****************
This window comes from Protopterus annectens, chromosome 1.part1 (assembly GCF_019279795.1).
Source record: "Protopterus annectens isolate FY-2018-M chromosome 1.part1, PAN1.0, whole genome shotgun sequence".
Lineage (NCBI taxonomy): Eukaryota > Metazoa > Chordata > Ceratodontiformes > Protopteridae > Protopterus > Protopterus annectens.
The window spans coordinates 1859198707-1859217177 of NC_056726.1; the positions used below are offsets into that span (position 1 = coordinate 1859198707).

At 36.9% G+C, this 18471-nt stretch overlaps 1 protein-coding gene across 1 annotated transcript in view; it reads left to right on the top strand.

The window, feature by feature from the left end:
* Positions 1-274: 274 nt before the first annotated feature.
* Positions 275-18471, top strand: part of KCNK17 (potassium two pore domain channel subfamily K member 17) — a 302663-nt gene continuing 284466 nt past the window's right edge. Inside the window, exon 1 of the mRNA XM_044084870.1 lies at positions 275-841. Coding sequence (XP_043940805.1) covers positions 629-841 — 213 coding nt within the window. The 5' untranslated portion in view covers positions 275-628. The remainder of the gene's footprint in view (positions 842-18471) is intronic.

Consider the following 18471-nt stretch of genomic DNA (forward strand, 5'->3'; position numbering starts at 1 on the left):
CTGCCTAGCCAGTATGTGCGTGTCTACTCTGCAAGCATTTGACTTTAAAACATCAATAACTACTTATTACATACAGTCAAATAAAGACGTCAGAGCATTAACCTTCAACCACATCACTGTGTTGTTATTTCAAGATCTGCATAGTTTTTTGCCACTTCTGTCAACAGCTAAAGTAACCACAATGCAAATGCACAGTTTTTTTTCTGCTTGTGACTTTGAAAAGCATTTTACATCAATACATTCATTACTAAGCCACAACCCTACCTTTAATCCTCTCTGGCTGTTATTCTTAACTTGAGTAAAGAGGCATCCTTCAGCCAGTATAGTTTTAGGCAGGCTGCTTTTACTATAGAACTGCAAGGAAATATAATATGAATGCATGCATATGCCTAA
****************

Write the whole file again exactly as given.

This window comes from Protopterus annectens, chromosome 1.part1 (assembly GCF_019279795.1).
Source record: "Protopterus annectens isolate FY-2018-M chromosome 1.part1, PAN1.0, whole genome shotgun sequence".
Lineage (NCBI taxonomy): Eukaryota > Metazoa > Chordata > Ceratodontiformes > Protopteridae > Protopterus > Protopterus annectens.
The window spans coordinates 1859198707-1859217177 of NC_056726.1; the positions used below are offsets into that span (position 1 = coordinate 1859198707).

At 36.9% G+C, this 18471-nt stretch overlaps 1 protein-coding gene across 1 annotated transcript in view; it reads left to right on the top strand.

The window, feature by feature from the left end:
* Positions 1-274: 274 nt before the first annotated feature.
* Positions 275-18471, top strand: part of KCNK17 (potassium two pore domain channel subfamily K member 17) — a 302663-nt gene continuing 284466 nt past the window's right edge. Inside the window, exon 1 of the mRNA XM_044084870.1 lies at positions 275-841. Coding sequence (XP_043940805.1) covers positions 629-841 — 213 coding nt within the window. The 5' untranslated portion in view covers positions 275-628. The remainder of the gene's footprint in view (positions 842-18471) is intronic.

Consider the following 18471-nt stretch of genomic DNA (forward strand, 5'->3'; position numbering starts at 1 on the left):
CTGCCTAGCCAGTATGTGCGTGTCTACTCTGCAAGCATTTGACTTTAAAACATCAATAACTACTTATTACATACAGTCAAATAAAGACGTCAGAGCATTAACCTTCAACCACATCACTGTGTTGTTATTTCAAGATCTGCATAGTTTTTTGCCACTTCTGTCAACAGCTAAAGTAACCACAATGCAAATGCACAGTTTTTTTTCTGCTTGTGACTTTGAAAAGCATTTTACATCAATACATTCATTACTAAGCCACAACCCTACCTTTAATCCTCTCTGGCTGTTATTCTTAACTTGAGTAAAGAGGCATCCTTCAGCCAGTATAGTTTTAGGCAGGCTGCTTTTACTATAGAACTGCAAGGAAATATAATATGAATGCATGCATATGCCTAA